That didn’t stop the IFA and their ecosystem of agents-provocateurs warning of catastrophe anyway, to the extent that Sinn Féin MEPs even saw value in engaging in this manufactured culture war over climate action. It’s all moot now, though. The version of the law that Parliament agreed upon doesn’t reference the rewetting of peatlands, a central issue to anything calling itself a Nature Restoration Law.

Inaction, in action

The official story following the vote in Strasbourg this week is that sense has prevailed, or indeed nature restoration has been “rescued”, in the words of Grace O’Sullivan MEP. The wearied progressive minority in a right-wing parliament held out and something between a totemic and symbolic piece of legislation has been passed to say climate action is winning.

This is a gross misrepresentation of the situation.

The palpable sense of histrionic catharsis emanating from such varied sources as Green Party hack Twitter accounts and other noted barometers of progressive opinion feels forced and emotional rather than strategic and rational. Surely they must know the farming lobby has won this round?

The problem with climate inaction is it is much more difficult to identify when those engaging in it pretend that climate action is happening when in reality it is not. In the wake of the hottest week since records began, the passing of a gutted nature restoration law feels very much like a scorched earth victory. The EPP, Renew and Fianna Fáil and Fine Gael MEPs are allowed to wave the green flag and say that they have done something great for climate. Those such as the Green Party who told the electorate they would act as watchdog have instead proven themselves as observant as Ryan Tubridy looking at his own paychecks.

The whole episode should be taken as an example of how not to politicise climate action which is often presented to us as a moral imperative ‘beyond politics’ and a function of consensus. The relevant question is who can actually advance and politicise climate action? We already know from this episode and the collective failure that is our own Climate Act that the political system is incapable of advancing the change necessary in any way that does not manifest itself as a form of eco-austerity. A focus on technological solutions in the private sector has so far proved a damp squib.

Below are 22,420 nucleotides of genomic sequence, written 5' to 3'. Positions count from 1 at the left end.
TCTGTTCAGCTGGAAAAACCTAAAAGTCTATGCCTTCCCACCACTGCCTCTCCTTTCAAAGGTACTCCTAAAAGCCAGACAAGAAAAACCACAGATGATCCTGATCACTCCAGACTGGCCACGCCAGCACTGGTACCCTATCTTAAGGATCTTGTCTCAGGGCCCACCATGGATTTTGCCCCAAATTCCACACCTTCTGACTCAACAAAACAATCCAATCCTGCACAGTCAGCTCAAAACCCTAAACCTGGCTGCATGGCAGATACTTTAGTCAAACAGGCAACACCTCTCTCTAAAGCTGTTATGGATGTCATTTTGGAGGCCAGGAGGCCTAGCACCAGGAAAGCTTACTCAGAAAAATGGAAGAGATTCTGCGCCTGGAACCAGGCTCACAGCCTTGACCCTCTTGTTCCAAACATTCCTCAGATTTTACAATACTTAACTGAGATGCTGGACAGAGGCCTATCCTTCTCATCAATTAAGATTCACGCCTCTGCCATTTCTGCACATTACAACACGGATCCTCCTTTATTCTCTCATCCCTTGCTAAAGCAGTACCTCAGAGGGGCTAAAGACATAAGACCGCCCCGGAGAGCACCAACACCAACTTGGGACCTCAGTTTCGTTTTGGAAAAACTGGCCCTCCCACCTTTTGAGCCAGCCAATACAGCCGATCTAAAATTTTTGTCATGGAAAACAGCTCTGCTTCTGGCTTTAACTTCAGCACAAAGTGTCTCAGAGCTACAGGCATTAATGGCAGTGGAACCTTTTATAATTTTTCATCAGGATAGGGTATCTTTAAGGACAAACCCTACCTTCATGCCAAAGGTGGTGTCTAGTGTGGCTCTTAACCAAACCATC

In my view putting workers and carers in charge of climate action coordinated by trade unions in democratised workplaces would produce a transformed and decarbonised economy. On the narrower question of “nature restoration” itself, a clear alternative exists in member states surpassing the requirements of the law by themselves. That alternative is the Irish government and local authorities pressing ahead with funded schemes which incentivise rather than compel farmers and landowners to either sell or restore and maintain relevant land, particularly peatlands.

A strange argument for an urban socialist councillor, perhaps, but a more serious one than that presented in disharmonious unity by Seán Kelly and Ciarán Cuffe that a worthless piece of climate legislation is some kind of achievement. A viable politics of climate is one that produces agency among workers and carers rather than disciplining them for not ‘doing the right thing’. It is up to us to build that politics ourselves.

Lorna Bogue is a Cork City Councillor and the An Rabharta Glas – Green Left candidate for the South constituency.